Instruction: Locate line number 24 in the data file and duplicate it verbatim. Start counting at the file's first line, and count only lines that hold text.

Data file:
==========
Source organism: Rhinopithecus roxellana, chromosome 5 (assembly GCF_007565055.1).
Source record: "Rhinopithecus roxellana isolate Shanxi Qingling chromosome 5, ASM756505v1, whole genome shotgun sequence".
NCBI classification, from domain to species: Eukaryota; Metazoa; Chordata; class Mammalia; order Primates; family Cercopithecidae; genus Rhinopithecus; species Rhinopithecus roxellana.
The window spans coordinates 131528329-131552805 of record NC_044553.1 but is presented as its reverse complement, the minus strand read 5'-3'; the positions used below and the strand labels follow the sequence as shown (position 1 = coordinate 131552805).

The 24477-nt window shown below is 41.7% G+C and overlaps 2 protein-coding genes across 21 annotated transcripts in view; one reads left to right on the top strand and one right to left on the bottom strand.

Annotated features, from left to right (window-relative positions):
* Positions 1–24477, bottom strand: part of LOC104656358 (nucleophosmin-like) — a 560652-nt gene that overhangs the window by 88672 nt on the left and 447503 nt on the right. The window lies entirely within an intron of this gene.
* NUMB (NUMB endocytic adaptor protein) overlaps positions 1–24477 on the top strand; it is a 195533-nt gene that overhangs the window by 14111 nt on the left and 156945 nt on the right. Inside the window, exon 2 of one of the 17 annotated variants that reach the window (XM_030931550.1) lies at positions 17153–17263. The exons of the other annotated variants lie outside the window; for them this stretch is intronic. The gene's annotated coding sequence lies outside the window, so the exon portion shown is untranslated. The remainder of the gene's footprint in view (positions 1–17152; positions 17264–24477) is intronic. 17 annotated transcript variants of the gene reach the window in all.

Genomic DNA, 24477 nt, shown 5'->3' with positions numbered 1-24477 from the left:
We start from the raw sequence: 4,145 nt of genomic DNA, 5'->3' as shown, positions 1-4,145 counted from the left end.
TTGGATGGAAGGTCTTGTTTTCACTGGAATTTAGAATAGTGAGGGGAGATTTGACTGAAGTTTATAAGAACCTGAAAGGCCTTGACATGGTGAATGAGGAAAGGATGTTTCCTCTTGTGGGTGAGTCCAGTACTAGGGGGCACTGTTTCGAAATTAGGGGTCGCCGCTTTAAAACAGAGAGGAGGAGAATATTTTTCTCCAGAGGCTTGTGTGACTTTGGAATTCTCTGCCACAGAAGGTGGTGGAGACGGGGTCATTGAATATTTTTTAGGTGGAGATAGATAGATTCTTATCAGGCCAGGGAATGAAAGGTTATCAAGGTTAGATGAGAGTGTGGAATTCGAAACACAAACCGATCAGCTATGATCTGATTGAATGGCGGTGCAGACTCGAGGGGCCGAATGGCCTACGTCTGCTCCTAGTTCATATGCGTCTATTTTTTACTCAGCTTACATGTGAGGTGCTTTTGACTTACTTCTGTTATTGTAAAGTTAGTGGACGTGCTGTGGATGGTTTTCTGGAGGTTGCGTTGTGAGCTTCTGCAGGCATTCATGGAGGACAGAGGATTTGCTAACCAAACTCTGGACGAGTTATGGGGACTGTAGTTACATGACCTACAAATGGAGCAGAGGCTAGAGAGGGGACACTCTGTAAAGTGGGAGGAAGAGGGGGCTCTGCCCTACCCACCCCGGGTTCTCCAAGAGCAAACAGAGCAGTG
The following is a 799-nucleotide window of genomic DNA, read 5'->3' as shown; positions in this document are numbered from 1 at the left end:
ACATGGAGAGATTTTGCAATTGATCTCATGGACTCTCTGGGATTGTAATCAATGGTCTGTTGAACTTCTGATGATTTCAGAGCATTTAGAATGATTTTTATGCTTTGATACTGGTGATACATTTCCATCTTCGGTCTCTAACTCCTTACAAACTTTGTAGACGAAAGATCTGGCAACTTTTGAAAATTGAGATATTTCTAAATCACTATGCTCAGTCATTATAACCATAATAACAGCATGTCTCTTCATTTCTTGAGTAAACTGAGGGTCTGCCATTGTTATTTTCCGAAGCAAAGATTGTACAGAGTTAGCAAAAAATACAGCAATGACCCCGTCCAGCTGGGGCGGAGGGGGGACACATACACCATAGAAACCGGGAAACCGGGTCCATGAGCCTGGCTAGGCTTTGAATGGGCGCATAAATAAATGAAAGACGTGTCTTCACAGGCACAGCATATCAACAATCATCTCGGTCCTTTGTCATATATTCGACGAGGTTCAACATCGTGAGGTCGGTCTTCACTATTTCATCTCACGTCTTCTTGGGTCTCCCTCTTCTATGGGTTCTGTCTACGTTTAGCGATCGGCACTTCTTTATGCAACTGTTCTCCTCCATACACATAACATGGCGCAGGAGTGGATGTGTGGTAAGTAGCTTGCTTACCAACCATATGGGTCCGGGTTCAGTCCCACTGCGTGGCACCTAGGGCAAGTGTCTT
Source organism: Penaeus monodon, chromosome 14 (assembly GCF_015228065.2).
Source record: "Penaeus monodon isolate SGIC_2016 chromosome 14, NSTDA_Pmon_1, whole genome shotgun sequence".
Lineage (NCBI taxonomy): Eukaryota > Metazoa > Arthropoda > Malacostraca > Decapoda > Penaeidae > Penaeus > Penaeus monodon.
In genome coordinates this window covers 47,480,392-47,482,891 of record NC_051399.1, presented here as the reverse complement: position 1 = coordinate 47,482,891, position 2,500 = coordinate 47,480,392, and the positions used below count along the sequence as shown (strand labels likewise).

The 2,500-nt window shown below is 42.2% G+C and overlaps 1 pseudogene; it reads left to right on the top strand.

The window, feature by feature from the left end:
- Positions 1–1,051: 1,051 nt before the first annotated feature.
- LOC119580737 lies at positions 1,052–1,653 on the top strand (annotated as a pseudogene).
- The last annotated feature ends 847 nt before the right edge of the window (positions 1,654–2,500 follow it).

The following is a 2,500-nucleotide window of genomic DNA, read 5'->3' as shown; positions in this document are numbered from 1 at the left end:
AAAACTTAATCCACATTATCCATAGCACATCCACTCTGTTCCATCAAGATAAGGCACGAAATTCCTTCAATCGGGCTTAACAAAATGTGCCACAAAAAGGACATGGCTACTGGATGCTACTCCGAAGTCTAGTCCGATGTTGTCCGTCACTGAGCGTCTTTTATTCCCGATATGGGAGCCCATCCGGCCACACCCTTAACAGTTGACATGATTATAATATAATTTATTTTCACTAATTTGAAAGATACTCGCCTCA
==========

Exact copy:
AAAACTTAATCCACATTATCCATAGCACATCCACTCTGTTCCATCAAGATAAGGCACGAAATTCCTTCAATCGGGCTTAACAAAATGTGCCACAAAAAGGACATGGCTACTGGATGCTACTCCGAAGTCTAGTCCGATGTTGTCCGTCACTGAGCGTCTTTTATTCCCGATATGGGAGCCCATCCGGCCACACCCTTAACAGTTGACATGATTATAATATAATTTATTTTCACTAATTTGAAAGATACTCGCCTCA